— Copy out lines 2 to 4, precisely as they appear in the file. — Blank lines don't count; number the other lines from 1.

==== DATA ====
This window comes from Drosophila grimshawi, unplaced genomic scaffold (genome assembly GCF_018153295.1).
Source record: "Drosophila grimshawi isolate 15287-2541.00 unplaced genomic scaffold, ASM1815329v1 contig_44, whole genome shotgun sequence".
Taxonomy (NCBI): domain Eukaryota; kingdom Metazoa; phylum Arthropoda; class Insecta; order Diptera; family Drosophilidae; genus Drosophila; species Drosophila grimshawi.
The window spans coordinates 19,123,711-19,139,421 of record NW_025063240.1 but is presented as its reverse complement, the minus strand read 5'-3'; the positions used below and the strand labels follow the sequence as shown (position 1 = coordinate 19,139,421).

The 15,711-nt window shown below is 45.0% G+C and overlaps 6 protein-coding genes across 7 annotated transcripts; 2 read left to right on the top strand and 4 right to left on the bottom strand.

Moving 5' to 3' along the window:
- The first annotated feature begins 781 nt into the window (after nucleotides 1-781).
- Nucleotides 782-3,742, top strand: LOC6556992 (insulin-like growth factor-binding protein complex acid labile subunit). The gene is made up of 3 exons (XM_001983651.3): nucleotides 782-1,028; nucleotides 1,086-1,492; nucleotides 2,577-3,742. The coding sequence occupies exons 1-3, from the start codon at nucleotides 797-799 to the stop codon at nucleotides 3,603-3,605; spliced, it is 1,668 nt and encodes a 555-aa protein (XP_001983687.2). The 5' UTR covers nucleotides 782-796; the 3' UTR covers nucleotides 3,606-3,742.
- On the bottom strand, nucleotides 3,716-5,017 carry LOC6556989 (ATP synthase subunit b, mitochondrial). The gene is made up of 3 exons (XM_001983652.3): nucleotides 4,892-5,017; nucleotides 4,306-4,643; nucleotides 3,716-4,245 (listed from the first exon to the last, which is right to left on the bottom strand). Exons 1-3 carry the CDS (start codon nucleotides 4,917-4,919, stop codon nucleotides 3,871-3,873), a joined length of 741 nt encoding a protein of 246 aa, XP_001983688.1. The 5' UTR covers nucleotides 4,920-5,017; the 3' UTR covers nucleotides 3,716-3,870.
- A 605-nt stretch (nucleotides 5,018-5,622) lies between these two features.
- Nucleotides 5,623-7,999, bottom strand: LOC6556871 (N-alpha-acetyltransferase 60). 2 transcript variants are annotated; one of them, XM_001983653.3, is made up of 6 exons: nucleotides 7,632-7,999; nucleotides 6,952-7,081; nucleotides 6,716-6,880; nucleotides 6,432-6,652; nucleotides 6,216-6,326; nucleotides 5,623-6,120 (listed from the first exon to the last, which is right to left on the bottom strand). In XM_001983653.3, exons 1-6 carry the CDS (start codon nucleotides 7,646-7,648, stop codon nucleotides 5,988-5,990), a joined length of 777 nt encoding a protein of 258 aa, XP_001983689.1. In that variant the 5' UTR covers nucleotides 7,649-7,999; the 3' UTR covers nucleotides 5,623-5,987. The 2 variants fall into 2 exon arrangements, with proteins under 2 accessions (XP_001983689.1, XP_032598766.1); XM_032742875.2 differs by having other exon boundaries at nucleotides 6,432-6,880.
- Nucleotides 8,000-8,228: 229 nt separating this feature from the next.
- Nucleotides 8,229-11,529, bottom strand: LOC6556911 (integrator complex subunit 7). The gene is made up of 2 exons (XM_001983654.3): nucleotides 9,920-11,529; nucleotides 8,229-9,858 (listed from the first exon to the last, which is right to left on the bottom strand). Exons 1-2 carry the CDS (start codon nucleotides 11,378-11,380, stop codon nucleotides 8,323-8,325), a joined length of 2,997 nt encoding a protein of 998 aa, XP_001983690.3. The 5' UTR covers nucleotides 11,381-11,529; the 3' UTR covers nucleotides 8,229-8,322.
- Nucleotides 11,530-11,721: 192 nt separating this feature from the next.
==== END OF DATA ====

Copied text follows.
Source record: "Drosophila grimshawi isolate 15287-2541.00 unplaced genomic scaffold, ASM1815329v1 contig_44, whole genome shotgun sequence".
Taxonomy (NCBI): domain Eukaryota; kingdom Metazoa; phylum Arthropoda; class Insecta; order Diptera; family Drosophilidae; genus Drosophila; species Drosophila grimshawi.
The window spans coordinates 19,123,711-19,139,421 of record NW_025063240.1 but is presented as its reverse complement, the minus strand read 5'-3'; the positions used below and the strand labels follow the sequence as shown (position 1 = coordinate 19,139,421).